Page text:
This year marks the tenth anniversary of Yoni Ki Baat, a collection of provocative and witty stories performed on stage and inspired by Eve Ensler’s The Vagina Monologues.
Written and performed by South Asian women, Yoni Ki Baat explores the shared experiences of a woman’s yoni (the Hindi word for vagina) through the arts.
The performance is organized by the San Francisco-based organization South Asian Sisters, a group of activists and feminists dedicated to providing a platform for expression and discourse. The performance explores topics such as body image, sex, rape, gender identity, menstruation, masturbation, and other shunned topics affecting women from the South Asian diaspora.
Vandana Makker from South Asian Sisters spoke with The Aerogram to discuss what the 10-year anniversary means for the South Asian community and how the organization was able to use inspiration from The Vagina Monologues to mirror the experiences of South Asian women.
Q: Yoni Ki Baat has been heavily influenced by The Vagina Monologues. How did South Asian Sisters come up with the idea, and how is the performance different from or similar to The Vagina Monologues?
VM: Maulie Dass started South Asian Sisters in 2001 as a website with a list of resources for South Asian women in the U.S. By 2003, a few more of us had started meeting up and wanted to make it a more formal organization here in the Bay Area — one that “We should do The Vagina Monologues but make a desi version.”would allow Desi women the space to meet and create and discuss issues that were important to us. Three of us — Maulie, Sapna Shahani, and I — were trying to think of a splashy way to introduce ourselves to the Bay Area progressive community. And then, one day over dosas in Berkeley, Sapna just said, “We should do The Vagina Monologues but make a desi version.” And that was that.
At first we were a bit daunted by the potential costs of using Eve Ensler’s concept (we had exactly zero dollars), but then, fortuitously, the Kimaaya Theater Company in Bangalore had just put on the first production of TVM in India. They put us in touch with Eve directly, and she gave us her blessings and has been fully supportive of our project for all these years. One big difference between YKB and TVM is that TVM has one script that IS the show. Our scripts change from year to year, as we generally put out a new call for submissions each time.
Q: For those who don’t know about Yoni Ki Baat, what is it? And how does Yoni Ki Baat highlight the different slices and experiences of South Asian women through often times scintillating and unconventional skits?
VM: Yoni Ki Baat allows individuals who identify as women of South Asian ancestry the space to share their stories around issues that are often “taboo” (and therefore not discussed) in our communities. Stories around sex, body image, abuse, violence, Stories around sex, body image, abuse, violence, pleasure, hair, relationships, bodily functions, strong emotionspleasure, hair, relationships, bodily functions, strong emotions — those things we often can’t even admit to ourselves. These are the stories that we seek out and then perform on stage. Sometimes the writers perform their own pieces and sometimes we have other women perform them. In the spirit of The Vagina Monologues, a portion of the proceeds from each show are donated to organizations that support survivors of domestic violence.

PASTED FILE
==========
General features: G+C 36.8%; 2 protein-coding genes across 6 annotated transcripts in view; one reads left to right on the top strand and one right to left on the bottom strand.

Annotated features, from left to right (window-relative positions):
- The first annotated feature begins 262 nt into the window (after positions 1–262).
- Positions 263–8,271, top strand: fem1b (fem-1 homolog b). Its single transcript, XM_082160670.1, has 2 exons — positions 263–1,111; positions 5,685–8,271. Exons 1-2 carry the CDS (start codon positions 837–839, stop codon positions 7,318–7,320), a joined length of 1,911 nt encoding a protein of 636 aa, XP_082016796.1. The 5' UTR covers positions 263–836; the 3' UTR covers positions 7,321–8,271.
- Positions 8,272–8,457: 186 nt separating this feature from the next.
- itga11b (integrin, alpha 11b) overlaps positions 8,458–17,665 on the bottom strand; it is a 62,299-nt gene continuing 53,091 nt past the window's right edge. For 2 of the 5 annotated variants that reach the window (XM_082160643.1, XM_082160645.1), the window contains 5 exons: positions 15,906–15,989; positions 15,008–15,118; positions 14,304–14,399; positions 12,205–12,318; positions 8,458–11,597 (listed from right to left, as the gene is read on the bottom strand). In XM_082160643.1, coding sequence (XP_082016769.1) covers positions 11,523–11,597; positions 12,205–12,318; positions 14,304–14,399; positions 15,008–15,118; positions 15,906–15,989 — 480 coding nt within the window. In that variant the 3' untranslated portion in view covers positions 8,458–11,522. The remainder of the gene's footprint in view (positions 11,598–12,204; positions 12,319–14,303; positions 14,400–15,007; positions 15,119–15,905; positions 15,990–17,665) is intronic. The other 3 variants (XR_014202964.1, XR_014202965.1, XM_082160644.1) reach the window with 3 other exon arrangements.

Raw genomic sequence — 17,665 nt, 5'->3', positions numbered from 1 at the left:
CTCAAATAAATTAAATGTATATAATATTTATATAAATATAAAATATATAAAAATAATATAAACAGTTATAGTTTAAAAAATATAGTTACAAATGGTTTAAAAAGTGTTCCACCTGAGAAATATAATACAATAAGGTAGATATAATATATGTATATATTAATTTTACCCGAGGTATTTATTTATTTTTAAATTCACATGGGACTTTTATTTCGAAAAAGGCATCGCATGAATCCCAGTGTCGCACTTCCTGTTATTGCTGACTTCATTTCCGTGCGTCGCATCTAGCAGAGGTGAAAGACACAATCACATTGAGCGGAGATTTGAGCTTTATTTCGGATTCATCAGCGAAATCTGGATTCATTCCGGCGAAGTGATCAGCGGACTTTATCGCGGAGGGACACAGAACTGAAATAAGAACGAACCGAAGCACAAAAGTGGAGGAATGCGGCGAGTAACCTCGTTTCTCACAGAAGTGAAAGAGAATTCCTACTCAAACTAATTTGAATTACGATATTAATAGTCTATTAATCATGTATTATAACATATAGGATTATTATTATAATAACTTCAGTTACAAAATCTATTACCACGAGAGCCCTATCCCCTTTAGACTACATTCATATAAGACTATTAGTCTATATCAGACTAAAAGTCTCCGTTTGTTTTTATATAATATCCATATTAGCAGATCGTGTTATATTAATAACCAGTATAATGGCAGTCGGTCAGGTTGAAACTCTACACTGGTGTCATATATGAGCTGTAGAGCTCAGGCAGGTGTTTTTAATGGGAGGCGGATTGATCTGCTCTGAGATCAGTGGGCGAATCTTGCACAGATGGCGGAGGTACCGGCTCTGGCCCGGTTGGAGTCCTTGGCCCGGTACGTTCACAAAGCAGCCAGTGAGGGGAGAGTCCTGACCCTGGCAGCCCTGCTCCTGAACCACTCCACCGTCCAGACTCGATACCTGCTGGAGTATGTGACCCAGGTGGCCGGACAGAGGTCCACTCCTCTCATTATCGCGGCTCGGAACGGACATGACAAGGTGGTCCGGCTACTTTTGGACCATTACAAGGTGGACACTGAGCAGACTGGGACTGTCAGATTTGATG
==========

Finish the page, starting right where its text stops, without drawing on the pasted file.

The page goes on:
Because the experiences shared are real, they end up being very eclectic, yet relatable at the same time. While you may not have had the exact same “hair removal snafu” as the woman on stage, you have undoubtedly had something similar happen, or know someone who has. Perhaps you have been lucky enough to never have been through an abusive relationship, but you can empathize with the trauma that the storyteller is sharing. The stories connect us while at the same time highlighting the fact that not all desi women are “the same.”
Q: National Slavery and Human Trafficking Month was recently observed in the month of January. Several grassroots organizations and local leaders took to the streets to protest and spread awareness about modern forms of slavery and sex trafficking. In Yorba Linda, Calif., a 17-year-old human trafficking victim was recently stabbed to death. It seems as though human trafficking is still very much present and alive in our backyards. What can South Asians and other communities do to help raise awareness about sex trafficking and other types of injustices?
VM: Maybe it’s just my perspective, but I think people really are more politically active now. It’s not a fringe element. Even within the mainstream South Asian community, people are taking a much more active and civic responsibility. It’s not just some people If it’s an injustice being done, the action needs to be taken.working on it; that being said, anything that has to do with sex or a women’s issue, I feel like it is still in a lot of ways, taboo to discuss in certain parts of our community. I think just the less you talk about it — doesn’t mean it’s not happening; it actually makes it worse. I think just not being afraid to discuss issues like this within our families and communities and really speaking out no matter what the topic is. If it’s an injustice being done, the action needs to be taken. We are more politically active and aware, but some issues are not spoken of.
Q: Over the past few years, the South Asian community has launched organizations (SAHARA, Maitri, Sawera, Narika, etc) to address domestic violence and provide a space for healing and support for survivors. Have we seen progress in the South Asian community in the past few years in terms of transparency?